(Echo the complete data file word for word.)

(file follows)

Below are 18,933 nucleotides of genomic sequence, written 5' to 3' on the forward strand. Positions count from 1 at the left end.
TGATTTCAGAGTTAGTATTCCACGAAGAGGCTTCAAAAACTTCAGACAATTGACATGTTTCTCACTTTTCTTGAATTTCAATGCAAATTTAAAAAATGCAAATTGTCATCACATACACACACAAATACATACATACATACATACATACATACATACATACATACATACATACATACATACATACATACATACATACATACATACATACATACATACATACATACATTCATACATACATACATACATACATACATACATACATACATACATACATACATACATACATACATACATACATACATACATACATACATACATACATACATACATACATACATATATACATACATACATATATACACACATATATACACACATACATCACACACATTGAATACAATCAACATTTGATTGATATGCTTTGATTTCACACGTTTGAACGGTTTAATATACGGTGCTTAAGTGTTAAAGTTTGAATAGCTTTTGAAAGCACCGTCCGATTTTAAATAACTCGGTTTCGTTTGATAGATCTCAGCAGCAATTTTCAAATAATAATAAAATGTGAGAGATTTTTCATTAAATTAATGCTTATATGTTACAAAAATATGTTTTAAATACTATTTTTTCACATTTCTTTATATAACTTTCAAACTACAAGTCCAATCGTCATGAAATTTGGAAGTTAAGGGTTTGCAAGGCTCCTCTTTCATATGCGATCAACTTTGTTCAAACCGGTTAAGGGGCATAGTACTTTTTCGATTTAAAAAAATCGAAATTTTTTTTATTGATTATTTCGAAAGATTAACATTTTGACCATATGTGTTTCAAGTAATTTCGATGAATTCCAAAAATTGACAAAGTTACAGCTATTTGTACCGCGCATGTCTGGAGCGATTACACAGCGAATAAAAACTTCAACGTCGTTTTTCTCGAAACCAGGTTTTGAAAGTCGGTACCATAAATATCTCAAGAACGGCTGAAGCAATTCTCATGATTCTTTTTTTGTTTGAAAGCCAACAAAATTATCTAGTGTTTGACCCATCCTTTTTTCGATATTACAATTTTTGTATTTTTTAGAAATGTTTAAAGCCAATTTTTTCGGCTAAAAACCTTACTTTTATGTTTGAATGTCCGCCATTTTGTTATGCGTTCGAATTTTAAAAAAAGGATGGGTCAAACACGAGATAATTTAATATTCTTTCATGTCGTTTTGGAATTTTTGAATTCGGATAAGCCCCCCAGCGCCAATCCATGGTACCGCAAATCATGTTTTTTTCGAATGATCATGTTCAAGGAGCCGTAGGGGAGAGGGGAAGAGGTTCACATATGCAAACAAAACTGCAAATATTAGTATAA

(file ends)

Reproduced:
Below are 18,933 nucleotides of genomic sequence, written 5' to 3' on the forward strand. Positions count from 1 at the left end.
TGATTTCAGAGTTAGTATTCCACGAAGAGGCTTCAAAAACTTCAGACAATTGACATGTTTCTCACTTTTCTTGAATTTCAATGCAAATTTAAAAAATGCAAATTGTCATCACATACACACACAAATACATACATACATACATACATACATACATACATACATACATACATACATACATACATACATACATACATACATACATACATACATACATACATACATACATTCATACATACATACATACATACATACATACATACATACATACATACATACATACATACATACATACATACATACATACATACATACATACATACATACATACATACATACATATATACATACATACATATATACACACATATATACACACATACATCACACACATTGAATACAATCAACATTTGATTGATATGCTTTGATTTCACACGTTTGAACGGTTTAATATACGGTGCTTAAGTGTTAAAGTTTGAATAGCTTTTGAAAGCACCGTCCGATTTTAAATAACTCGGTTTCGTTTGATAGATCTCAGCAGCAATTTTCAAATAATAATAAAATGTGAGAGATTTTTCATTAAATTAATGCTTATATGTTACAAAAATATGTTTTAAATACTATTTTTTCACATTTCTTTATATAACTTTCAAACTACAAGTCCAATCGTCATGAAATTTGGAAGTTAAGGGTTTGCAAGGCTCCTCTTTCATATGCGATCAACTTTGTTCAAACCGGTTAAGGGGCATAGTACTTTTTCGATTTAAAAAAATCGAAATTTTTTTTATTGATTATTTCGAAAGATTAACATTTTGACCATATGTGTTTCAAGTAATTTCGATGAATTCCAAAAATTGACAAAGTTACAGCTATTTGTACCGCGCATGTCTGGAGCGATTACACAGCGAATAAAAACTTCAACGTCGTTTTTCTCGAAACCAGGTTTTGAAAGTCGGTACCATAAATATCTCAAGAACGGCTGAAGCAATTCTCATGATTCTTTTTTTGTTTGAAAGCCAACAAAATTATCTAGTGTTTGACCCATCCTTTTTTCGATATTACAATTTTTGTATTTTTTAGAAATGTTTAAAGCCAATTTTTTCGGCTAAAAACCTTACTTTTATGTTTGAATGTCCGCCATTTTGTTATGCGTTCGAATTTTAAAAAAAGGATGGGTCAAACACGAGATAATTTAATATTCTTTCATGTCGTTTTGGAATTTTTGAATTCGGATAAGCCCCCCAGCGCCAATCCATGGTACCGCAAATCATGTTTTTTTCGAATGATCATGTTCAAGGAGCCGTAGGGGAGAGGGGAAGAGGTTCACATATGCAAACAAAACTGCAAATATTAGTATAA